Brian Vickers thought he had won the pole for Sunday's Auto Club 500 in Fontana, but he needs to change his engine.
Stock car racing is a form of automobile racing found mainly in the United States, Canada, New Zealand, Australia, Great Britain, Mexico, Brazil and Argentina. Traditionally, races are run on oval tracks measuring approximately 0.25 to 2.66 miles (0.4 to 4.3 kilometers). NASCAR is the world's largest governing body for stock car racing, and its Sprint Cup Series is the de facto premier series of stock car racing. Top level races are 200 to 600 miles (322 to 966 km) in length.
Average speeds in the top classes are usually 70–80% of comparable levels of open wheel racing at the same tracks. Some stock cars may reach speeds in excess of 200 mph (322 km/h) at tracks such as Daytona International Speedway and Talladega Superspeedway. These tracks have come to be known as "restrictor plate tracks", a name that is derived from the "restrictor plate" device that was designed to limit top speeds to approximately 192 mph (309 km/h) on such tracks.
Auto racing (also known as car racing, motor racing or automobile racing) is a sport involving the racing of automobiles for competition. There are numerous different categories of auto racing.
Brian Lee Vickers (born October 24, 1983 in Thomasville, North Carolina) is an American stock car and sports car racing driver. He is the driver of the No. 55 Toyota Camry for Michael Waltrip Racing in the NASCAR Sprint Cup Series, as well as the No. 20 Toyota Camry for Joe Gibbs Racing in the Nationwide Series. He was the 2003 Busch Series champion, and at age 20, became the youngest champion in any of NASCAR's three top-tier series.
The NASCAR Sprint Cup Series (often shortened to Sprint Cup or the Cup Series) is the top racing series of the National Association for Stock Car Auto Racing (NASCAR). The series is named for its current sponsor, the Sprint Corporation, and has been known by other names in the past. It was originally known as the Strictly Stock Series (1949) and shortly became the Grand National Series (1950–1970). While leasing its naming rights to R. J. Reynolds Tobacco Company, it was known as the Winston Cup Series (1971–2003). A similar deal was made with NEXTEL in 2003, becoming the NEXTEL Cup Series (2004–2007) and it became the Sprint Cup after Sprint acquired NEXTEL in 2005. The name "Sprint" refers specifically to the subsidiary of Japanese telecommunications company SoftBank which is the entitlement sponsor; sprint car racing is a separate racing discipline.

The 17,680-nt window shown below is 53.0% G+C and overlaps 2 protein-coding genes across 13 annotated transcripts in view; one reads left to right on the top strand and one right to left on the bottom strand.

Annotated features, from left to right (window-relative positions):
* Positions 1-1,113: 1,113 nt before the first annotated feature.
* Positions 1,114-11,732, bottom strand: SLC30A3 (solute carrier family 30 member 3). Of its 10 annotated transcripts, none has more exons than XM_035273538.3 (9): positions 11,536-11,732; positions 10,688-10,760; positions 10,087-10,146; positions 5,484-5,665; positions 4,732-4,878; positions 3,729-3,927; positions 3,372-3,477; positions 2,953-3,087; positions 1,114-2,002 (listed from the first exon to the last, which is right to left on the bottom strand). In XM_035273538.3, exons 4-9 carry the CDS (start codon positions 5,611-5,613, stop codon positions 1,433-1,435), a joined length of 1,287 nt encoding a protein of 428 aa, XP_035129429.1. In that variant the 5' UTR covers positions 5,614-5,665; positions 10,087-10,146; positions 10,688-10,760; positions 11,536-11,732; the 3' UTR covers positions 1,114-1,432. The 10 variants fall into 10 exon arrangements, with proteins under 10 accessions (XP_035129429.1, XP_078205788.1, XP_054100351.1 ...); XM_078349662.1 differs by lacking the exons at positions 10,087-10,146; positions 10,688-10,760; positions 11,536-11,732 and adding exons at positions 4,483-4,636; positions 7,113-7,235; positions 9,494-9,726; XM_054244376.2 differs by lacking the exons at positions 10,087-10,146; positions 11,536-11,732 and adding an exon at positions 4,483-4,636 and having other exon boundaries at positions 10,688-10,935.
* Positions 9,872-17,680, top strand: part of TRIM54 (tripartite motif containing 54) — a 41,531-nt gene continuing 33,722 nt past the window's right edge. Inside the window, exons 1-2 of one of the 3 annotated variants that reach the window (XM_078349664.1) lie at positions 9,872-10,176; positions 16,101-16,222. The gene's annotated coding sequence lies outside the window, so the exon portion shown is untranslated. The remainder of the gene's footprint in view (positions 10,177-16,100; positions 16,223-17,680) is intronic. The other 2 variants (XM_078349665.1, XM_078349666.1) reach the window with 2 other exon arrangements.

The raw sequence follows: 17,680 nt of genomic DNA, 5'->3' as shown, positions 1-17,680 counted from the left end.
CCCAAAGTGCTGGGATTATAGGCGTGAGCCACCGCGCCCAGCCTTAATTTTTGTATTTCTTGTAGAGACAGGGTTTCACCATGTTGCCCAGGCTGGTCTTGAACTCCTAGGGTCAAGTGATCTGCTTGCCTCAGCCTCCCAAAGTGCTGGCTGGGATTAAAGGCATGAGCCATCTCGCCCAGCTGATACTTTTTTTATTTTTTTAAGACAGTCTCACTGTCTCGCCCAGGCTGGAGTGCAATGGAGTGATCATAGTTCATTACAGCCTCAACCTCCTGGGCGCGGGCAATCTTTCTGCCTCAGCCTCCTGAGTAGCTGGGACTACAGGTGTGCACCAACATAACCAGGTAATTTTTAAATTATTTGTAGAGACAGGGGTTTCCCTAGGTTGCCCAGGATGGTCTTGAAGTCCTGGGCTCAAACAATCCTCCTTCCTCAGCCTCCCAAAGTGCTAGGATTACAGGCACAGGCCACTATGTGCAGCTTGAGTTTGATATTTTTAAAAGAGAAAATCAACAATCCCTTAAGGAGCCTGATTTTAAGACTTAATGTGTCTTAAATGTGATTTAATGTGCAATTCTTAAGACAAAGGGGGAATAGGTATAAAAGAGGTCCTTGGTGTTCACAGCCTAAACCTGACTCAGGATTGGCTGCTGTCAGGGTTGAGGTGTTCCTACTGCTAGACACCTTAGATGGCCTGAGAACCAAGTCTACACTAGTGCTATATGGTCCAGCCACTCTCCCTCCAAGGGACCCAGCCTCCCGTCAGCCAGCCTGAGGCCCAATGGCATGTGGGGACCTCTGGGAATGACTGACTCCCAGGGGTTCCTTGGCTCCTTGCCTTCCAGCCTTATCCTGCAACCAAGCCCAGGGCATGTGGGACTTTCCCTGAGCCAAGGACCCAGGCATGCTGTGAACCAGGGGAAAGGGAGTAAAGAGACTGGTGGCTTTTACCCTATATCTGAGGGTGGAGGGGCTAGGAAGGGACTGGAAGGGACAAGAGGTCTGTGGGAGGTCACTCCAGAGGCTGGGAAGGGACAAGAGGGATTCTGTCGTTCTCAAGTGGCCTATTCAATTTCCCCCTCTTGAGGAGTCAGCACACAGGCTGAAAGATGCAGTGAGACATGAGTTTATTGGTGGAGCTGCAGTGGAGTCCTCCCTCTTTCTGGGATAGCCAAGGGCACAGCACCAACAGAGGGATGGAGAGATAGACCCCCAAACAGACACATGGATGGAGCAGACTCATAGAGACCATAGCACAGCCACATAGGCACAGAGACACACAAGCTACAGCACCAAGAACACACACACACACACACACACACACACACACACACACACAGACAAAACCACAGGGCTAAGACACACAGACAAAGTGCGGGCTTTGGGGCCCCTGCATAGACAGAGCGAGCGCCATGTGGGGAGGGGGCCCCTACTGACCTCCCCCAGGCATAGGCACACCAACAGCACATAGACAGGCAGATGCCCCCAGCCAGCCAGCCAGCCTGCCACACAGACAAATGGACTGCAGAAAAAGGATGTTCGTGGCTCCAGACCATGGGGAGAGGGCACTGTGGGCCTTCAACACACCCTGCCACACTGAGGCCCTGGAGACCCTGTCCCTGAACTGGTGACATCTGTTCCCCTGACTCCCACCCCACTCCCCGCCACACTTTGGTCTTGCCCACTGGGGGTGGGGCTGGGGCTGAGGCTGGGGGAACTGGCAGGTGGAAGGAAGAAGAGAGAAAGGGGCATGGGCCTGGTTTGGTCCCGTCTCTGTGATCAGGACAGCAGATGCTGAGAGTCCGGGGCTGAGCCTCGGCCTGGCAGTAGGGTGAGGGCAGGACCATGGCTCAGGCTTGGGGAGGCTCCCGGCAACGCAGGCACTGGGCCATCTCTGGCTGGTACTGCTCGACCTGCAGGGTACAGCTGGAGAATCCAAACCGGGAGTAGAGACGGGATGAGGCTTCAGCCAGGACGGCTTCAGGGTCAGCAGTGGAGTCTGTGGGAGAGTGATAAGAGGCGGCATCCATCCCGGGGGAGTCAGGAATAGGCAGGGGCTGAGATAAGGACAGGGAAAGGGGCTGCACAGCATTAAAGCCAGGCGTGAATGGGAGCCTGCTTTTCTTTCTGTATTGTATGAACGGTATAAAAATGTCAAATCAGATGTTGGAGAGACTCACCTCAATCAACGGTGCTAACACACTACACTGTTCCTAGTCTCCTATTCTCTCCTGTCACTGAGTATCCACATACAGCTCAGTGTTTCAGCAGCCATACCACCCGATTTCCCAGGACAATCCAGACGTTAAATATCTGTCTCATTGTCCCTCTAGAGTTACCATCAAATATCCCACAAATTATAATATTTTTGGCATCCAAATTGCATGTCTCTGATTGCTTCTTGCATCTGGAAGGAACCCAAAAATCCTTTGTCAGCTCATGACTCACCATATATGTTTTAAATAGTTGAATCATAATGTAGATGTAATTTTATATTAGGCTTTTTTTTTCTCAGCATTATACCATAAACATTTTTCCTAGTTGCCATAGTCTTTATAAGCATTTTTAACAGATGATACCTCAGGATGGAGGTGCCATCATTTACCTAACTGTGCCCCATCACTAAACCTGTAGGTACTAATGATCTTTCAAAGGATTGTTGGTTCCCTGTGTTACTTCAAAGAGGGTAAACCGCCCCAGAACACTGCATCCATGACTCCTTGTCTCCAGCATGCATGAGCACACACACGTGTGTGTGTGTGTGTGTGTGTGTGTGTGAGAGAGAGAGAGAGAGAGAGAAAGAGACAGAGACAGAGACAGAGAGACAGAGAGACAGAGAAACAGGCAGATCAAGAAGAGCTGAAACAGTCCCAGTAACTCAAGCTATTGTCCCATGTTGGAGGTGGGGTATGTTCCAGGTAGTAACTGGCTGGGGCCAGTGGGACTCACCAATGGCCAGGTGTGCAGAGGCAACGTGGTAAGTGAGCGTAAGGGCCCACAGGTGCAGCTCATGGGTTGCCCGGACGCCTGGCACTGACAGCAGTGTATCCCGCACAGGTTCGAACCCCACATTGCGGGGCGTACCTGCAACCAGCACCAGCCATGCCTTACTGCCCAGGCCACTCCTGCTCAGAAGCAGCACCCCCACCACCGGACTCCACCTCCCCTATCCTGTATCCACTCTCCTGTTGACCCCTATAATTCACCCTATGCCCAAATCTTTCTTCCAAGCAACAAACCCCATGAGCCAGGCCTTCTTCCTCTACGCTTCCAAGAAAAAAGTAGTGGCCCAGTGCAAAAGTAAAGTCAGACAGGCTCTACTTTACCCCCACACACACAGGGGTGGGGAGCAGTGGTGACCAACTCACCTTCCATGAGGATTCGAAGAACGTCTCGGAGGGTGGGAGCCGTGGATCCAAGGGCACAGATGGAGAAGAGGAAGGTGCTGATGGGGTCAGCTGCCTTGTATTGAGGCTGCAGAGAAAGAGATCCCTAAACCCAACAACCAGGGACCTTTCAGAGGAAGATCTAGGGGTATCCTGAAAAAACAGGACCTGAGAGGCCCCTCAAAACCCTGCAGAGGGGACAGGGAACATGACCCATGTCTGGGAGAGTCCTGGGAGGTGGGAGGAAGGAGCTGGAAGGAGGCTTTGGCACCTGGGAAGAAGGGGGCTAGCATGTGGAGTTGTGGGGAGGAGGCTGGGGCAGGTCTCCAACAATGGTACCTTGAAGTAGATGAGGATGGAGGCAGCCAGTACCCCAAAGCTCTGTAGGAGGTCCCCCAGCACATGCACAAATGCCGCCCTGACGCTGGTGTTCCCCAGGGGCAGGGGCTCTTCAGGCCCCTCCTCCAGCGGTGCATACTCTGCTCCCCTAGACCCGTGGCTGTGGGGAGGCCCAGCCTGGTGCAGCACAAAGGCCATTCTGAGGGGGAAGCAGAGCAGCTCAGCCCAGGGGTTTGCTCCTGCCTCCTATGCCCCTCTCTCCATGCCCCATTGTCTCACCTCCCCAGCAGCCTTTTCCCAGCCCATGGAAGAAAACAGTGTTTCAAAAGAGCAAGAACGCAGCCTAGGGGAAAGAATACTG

The drivers' champion is determined by a point system where points are given according to finishing placement and laps led. The season is divided into two segments. After the first 26 races, the 10 highest ranked drivers, plus the two drivers with the most race wins of those ranked from 11th through 20th in points, are seeded based on their total number of wins and compete in the last 10 races with the difference in points greatly minimized. This is called the Chase for the Championship.
The NASCAR Nationwide Series is a stock car racing series owned and operated by the National Association of Stock Car Auto Racing. It is promoted as NASCAR's "minor league" circuit, and is a proving ground for drivers who wish to step up to the organization's "big leagues"; the Sprint Cup Series circuit. Nationwide Series races are frequently held in the same venue as, and a day prior to, the Sprint Cup race scheduled for that weekend, encouraging fans to attend both events.
The series was previously called the NASCAR Busch Series and the NASCAR Busch Grand National Series. In December 2006, NASCAR officials confirmed that Anheuser-Busch, parent company for Busch Beer, would not renew its sponsorship of NASCAR's No. 2 series after the end of the 2007 season. On October 3, 2007, it was announced Nationwide Insurance would become the title sponsor beginning with the 2008 season. On September 18, 2013 it was announced that Nationwide Insurance would not return as the title sponsor but would be increasing its involvement in the sport with car sponsorships, track sponsorships and would remain as the official insurance provider of NASCAR. Sports